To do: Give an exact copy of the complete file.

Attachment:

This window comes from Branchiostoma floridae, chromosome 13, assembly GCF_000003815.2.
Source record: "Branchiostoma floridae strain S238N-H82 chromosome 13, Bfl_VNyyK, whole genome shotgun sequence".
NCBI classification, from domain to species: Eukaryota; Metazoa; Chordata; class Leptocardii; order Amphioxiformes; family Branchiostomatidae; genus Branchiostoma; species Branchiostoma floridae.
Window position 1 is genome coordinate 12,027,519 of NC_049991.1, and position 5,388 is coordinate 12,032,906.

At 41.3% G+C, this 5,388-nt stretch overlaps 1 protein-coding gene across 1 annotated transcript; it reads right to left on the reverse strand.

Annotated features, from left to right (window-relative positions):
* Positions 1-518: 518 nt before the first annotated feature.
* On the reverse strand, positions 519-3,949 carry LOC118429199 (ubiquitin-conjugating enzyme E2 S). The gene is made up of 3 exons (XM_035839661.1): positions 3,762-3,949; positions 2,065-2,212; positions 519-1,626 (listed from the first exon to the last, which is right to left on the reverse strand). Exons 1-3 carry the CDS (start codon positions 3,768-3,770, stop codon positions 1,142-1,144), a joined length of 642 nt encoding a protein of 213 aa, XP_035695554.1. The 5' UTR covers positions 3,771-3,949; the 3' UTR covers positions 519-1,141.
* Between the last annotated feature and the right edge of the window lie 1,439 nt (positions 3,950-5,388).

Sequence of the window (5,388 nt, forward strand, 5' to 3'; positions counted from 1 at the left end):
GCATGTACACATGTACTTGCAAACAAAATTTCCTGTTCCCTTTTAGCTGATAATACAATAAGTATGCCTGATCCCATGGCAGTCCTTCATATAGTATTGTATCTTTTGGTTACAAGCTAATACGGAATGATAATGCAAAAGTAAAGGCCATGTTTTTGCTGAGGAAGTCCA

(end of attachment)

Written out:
This window comes from Branchiostoma floridae, chromosome 13, assembly GCF_000003815.2.
Source record: "Branchiostoma floridae strain S238N-H82 chromosome 13, Bfl_VNyyK, whole genome shotgun sequence".
NCBI classification, from domain to species: Eukaryota; Metazoa; Chordata; class Leptocardii; order Amphioxiformes; family Branchiostomatidae; genus Branchiostoma; species Branchiostoma floridae.
Window position 1 is genome coordinate 12,027,519 of NC_049991.1, and position 5,388 is coordinate 12,032,906.

At 41.3% G+C, this 5,388-nt stretch overlaps 1 protein-coding gene across 1 annotated transcript; it reads right to left on the reverse strand.

Annotated features, from left to right (window-relative positions):
* Positions 1-518: 518 nt before the first annotated feature.
* On the reverse strand, positions 519-3,949 carry LOC118429199 (ubiquitin-conjugating enzyme E2 S). The gene is made up of 3 exons (XM_035839661.1): positions 3,762-3,949; positions 2,065-2,212; positions 519-1,626 (listed from the first exon to the last, which is right to left on the reverse strand). Exons 1-3 carry the CDS (start codon positions 3,768-3,770, stop codon positions 1,142-1,144), a joined length of 642 nt encoding a protein of 213 aa, XP_035695554.1. The 5' UTR covers positions 3,771-3,949; the 3' UTR covers positions 519-1,141.
* Between the last annotated feature and the right edge of the window lie 1,439 nt (positions 3,950-5,388).

Sequence of the window (5,388 nt, forward strand, 5' to 3'; positions counted from 1 at the left end):
GCATGTACACATGTACTTGCAAACAAAATTTCCTGTTCCCTTTTAGCTGATAATACAATAAGTATGCCTGATCCCATGGCAGTCCTTCATATAGTATTGTATCTTTTGGTTACAAGCTAATACGGAATGATAATGCAAAAGTAAAGGCCATGTTTTTGCTGAGGAAGTCCA